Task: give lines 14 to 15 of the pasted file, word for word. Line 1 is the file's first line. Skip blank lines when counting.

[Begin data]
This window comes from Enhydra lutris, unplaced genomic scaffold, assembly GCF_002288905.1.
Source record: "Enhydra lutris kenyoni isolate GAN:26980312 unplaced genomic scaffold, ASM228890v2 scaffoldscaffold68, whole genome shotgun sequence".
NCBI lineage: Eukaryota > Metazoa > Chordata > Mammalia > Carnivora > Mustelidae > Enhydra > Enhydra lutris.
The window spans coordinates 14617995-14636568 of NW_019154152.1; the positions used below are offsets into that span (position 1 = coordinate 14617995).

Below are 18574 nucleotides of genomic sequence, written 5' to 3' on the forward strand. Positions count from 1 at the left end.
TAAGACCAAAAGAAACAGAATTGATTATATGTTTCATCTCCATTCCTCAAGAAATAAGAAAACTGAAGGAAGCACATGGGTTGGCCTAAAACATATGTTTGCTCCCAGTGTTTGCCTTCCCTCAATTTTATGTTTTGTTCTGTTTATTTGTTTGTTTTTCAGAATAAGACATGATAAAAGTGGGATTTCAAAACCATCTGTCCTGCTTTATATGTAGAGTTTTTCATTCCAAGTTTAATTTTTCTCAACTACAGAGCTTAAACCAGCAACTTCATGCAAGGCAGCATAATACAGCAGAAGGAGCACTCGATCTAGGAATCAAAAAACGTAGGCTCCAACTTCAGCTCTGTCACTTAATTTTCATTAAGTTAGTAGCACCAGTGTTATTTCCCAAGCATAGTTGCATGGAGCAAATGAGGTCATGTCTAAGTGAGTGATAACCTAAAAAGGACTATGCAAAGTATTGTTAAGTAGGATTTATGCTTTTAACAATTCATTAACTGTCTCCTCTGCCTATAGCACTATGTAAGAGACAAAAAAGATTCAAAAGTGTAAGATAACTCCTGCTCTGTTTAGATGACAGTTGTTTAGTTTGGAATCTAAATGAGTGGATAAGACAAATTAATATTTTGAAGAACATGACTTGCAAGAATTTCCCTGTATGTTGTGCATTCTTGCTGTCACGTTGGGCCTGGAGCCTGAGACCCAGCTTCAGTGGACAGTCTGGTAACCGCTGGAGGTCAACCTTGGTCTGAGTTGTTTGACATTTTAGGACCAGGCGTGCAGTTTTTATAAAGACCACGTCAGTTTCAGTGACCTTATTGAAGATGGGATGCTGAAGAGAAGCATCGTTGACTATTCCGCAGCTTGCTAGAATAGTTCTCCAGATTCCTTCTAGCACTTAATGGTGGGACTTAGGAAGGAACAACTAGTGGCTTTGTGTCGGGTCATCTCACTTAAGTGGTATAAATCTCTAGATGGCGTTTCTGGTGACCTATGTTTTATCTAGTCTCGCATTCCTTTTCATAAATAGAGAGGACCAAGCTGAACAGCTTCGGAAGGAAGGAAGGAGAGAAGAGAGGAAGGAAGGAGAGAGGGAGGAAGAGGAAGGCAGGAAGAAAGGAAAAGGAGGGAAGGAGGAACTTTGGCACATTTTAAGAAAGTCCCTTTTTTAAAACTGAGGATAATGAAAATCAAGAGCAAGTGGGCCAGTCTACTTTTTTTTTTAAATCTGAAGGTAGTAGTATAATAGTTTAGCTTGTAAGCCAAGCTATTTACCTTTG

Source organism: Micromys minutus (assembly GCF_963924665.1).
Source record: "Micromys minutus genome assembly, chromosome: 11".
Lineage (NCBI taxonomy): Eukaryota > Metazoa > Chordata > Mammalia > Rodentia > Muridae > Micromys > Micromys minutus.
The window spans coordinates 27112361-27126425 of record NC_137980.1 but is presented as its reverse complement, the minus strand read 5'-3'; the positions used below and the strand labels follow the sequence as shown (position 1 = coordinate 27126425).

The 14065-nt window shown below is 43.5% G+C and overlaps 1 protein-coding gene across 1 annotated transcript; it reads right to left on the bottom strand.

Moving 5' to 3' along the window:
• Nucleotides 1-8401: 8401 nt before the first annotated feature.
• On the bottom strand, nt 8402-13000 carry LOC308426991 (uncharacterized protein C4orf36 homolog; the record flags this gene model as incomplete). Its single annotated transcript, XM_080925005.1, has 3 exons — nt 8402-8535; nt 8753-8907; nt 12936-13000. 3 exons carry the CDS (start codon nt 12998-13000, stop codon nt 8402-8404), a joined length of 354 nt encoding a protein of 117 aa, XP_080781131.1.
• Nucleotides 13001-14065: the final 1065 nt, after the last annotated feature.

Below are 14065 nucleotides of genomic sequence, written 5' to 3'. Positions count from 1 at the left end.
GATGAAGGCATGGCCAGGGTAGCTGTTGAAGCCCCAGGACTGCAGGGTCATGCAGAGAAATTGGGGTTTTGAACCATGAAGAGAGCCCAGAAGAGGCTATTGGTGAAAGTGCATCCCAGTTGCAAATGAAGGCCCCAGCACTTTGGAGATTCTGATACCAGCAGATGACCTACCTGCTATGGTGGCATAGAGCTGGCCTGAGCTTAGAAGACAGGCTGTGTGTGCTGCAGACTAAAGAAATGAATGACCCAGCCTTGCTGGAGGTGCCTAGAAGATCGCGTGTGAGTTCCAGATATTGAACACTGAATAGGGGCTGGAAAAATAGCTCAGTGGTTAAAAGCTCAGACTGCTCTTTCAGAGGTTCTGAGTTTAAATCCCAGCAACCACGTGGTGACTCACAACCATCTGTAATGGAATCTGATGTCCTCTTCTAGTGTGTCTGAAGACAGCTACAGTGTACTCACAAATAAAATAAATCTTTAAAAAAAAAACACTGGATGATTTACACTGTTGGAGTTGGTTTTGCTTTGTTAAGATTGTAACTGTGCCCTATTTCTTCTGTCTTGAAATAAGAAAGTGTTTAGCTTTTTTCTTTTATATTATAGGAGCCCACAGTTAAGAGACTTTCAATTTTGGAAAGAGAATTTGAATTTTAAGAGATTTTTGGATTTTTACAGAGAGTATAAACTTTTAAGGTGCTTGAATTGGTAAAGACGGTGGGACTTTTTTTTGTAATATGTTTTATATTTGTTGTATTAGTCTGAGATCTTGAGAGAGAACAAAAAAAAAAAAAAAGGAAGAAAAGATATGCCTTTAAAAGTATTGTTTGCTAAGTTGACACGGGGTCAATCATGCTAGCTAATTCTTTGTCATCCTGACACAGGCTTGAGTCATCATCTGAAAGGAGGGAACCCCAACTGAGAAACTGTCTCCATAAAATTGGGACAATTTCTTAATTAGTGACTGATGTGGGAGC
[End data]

• On the bottom strand, nt 8402-13000 carry LOC308426991 (uncharacterized protein C4orf36 homolog; the record flags this gene model as incomplete). Its single annotated transcript, XM_080925005.1, has 3 exons — nt 8402-8535; nt 8753-8907; nt 12936-13000. 3 exons carry the CDS (start codon nt 12998-13000, stop codon nt 8402-8404), a joined length of 354 nt encoding a protein of 117 aa, XP_080781131.1.
• Nucleotides 13001-14065: the final 1065 nt, after the last annotated feature.